Every man may keep as many wives as he pleases. The king has always upwards of thirty, and distinguishes them according to their descent, and the rank of the lords whose daughters they are. He keeps them in certain villages of his own, eight or ten in one place, each having a separate house to dwell in, with a certain number of young women to attend her, and slaves to cultivate the land which is assigned for her maintenance, which they sow and reap, and to tend her cows and goats. When the king comes to any of these villages, he brings no provisions along with him, as his women are obliged to support him and his retinue whenever he visits them. Every morning at sunrise, each of his wives in the village where he happens to reside, prepares three or four dishes of various viands, such as flesh, fish, or other dainties, cooked in their fashion; which are carried by the slaves to the king's pantry; so that in less than an hour, thirty or forty dishes are provided, and when the king has a mind to eat, he finds everything ready at his command. When he has eaten of such things as he likes best, the remainder is given to his retinue; but as this diet is never very plentiful, they are but poorly fed. He travels about in this manner from place to place, visiting his several wives, by which means he has a very numerous issue; and whenever one of his wives happens to fall with child, he visits her no more. The lords or chiefs of the country live in a similar manner.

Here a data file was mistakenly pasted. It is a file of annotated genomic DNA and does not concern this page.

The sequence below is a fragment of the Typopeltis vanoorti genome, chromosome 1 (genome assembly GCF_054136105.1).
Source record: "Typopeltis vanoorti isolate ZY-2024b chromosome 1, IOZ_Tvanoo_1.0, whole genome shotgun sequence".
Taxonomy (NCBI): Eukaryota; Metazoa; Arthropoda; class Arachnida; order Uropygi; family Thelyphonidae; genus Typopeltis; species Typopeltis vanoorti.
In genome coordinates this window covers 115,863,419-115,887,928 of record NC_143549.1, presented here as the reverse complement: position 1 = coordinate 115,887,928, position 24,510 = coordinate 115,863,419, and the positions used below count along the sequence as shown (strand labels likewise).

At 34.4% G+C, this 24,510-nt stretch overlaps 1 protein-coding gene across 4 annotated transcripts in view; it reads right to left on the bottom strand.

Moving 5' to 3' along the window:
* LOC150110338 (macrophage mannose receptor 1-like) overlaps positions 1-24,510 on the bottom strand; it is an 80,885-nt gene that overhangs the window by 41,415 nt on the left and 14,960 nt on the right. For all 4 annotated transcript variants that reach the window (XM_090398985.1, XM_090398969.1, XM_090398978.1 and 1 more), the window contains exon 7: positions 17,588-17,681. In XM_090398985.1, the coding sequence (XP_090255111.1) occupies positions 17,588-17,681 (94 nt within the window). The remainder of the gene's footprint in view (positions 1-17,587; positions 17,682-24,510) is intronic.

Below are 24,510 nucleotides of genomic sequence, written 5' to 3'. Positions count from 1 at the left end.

These negroes profess the Mahometan religion, but are not even so well instructed in it as the tawny Moors, more especially the common people. The lords have always about them some Arabs or Azanhaji for this purpose, who inculcate on their minds that it would be disgraceful for men of their quality to live in ignorance of the laws of God, like the common people who have no religion. They have become Mahometans merely by means of their intercourse with the Azanhaji and Arabs; for since they became acquainted with the Christians, they are by no means so fond of the Mahometan faith. The generality of the negroes go quite naked, except a piece of goat skin before; but the lords who are able to procure such, wear cotton shirts, which are spun and manufactured by their women. Their webs are only a span in width, as they have not sufficient art to construct and use wider looms; so that they are obliged to sew five, six, or more of these webs together, when it is required to make any large piece of work. The shirts reach half way down the thighs, and have wide sleeves which cover only half of their arms. They wear also cotton drawers, reaching to the small of their legs; and these drawers are made preposterously wide, being often thirty-five or forty palms in circumference; so that, when tied on, they are full of plaits, and though like a sack before, the hinder part trails on the ground like the train of a large petticoat. Thus, though making a most ridiculous appearance, they think nothing comes up to their dress for elegance, and they often ask the Europeans if they ever saw a finer dress. Their women, both married and unmarried, go naked from the waist upwards, and wear a piece of cotton which covers them from the waist to the middle of the legs. Both sexes go barefooted, and have no coverings to their heads; and weave and tie their hair, though short, into neat tresses. The men often employ themselves in women's work, such as spinning, washing clothes, and such like employments.